The answer to this question is actually fairly straightforward: Restrictive covenants have been illegal in the Golden State for nearly a century and a half, and they will probably remain illegal for at least the next century and a half.
The National Labor Relations Board recently ruled that graduate students who work at private universities as either teacher or research assistants are considered employees. The NLRB ruling gives these graduate students the opportunity to form and join unions that private university administrators must now recognize.
Under Federal and California state law, employees are guaranteed the opportunity to be offered reasonable accommodations if they request them as part of a recognized disability or medical condition. So, if you are a California employee and have the ability to work in a given position with a reasonable accommodation, you should be afforded an accommodation by your employer that would allow you to perform your job as long as that accommodation does not unduly harm your employer's business practices.
The Equal Employment Opportunity Commission (EEOC) recently issued some proposed revisions to processing and investigating workplace retaliation charges, which would offer new protections to employees. Because retaliation claims continue to be the most common of all workplace discrimination charges (33,800 were filed in 2015), the new guidelines are sorely needed - especially since the retaliation guidance hasn't been updated since 1998.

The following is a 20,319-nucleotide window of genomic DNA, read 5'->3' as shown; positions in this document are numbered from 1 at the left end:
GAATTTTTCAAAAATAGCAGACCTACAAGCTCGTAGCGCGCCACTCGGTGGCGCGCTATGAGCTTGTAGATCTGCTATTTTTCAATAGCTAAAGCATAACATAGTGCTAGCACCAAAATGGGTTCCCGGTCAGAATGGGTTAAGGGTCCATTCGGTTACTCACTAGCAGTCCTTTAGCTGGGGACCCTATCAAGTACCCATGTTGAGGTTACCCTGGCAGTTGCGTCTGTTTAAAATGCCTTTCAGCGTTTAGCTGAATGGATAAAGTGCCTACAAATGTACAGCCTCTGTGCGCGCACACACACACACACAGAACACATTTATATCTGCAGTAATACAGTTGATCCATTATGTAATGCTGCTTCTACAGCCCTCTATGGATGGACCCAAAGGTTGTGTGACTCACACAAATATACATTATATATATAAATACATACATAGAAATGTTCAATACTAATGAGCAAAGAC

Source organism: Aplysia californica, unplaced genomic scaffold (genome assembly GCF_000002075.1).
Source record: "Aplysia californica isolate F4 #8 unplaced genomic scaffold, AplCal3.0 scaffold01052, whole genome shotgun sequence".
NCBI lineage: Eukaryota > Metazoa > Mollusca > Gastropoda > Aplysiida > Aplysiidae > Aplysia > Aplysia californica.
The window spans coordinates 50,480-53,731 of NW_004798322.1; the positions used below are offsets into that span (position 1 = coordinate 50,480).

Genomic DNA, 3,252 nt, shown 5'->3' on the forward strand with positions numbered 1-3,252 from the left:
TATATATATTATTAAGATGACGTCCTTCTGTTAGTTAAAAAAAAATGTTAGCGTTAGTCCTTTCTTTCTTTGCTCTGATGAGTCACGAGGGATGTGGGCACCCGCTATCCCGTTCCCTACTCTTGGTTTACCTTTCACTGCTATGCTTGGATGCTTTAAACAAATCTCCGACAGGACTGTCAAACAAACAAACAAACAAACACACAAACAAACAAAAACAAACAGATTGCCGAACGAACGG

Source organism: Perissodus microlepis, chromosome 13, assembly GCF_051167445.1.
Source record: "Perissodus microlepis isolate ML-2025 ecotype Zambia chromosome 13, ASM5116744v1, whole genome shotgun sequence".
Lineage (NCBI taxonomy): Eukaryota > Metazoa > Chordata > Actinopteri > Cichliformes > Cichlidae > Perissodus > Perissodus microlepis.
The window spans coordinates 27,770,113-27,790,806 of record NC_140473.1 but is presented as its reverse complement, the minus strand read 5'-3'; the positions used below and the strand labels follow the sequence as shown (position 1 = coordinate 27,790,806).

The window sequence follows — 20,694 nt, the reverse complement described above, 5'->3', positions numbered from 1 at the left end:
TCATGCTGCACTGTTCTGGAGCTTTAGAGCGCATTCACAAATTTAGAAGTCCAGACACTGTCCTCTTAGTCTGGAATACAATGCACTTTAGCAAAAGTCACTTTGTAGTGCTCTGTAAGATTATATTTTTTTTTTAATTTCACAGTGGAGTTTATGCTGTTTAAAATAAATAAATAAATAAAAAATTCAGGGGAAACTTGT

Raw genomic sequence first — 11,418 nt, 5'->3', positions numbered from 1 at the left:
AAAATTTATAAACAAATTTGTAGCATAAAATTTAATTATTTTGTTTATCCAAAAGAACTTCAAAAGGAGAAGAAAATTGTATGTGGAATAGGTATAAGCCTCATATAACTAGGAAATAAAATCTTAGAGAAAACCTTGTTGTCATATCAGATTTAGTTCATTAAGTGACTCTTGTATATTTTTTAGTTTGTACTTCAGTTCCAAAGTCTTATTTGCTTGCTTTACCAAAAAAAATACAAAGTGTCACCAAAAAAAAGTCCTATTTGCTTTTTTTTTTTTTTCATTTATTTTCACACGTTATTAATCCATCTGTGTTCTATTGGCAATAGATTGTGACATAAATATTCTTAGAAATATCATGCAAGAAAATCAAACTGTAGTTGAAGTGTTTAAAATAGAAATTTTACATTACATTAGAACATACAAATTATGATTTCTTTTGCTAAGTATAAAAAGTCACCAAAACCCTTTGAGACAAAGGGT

The Equal Employment Opportunity Commission (EEOC) published a transgender employee fact sheet on Monday that concludes it's a civil rights violation to deny transgender workers the right to use gender-identity appropriate bathrooms. This is a step in the right direction in giving transgender individuals the freedom to be themselves without fear of being subjected to workplace discrimination.
January was a big month for employment and labor law litigation, settlements, and proposed legislation. Most notably, workplace sexual harassment lawsuits took over news headlines throughout the nation, including an announcement of a proposed bill that would address the prevalent sexual harassment problem in astronomy.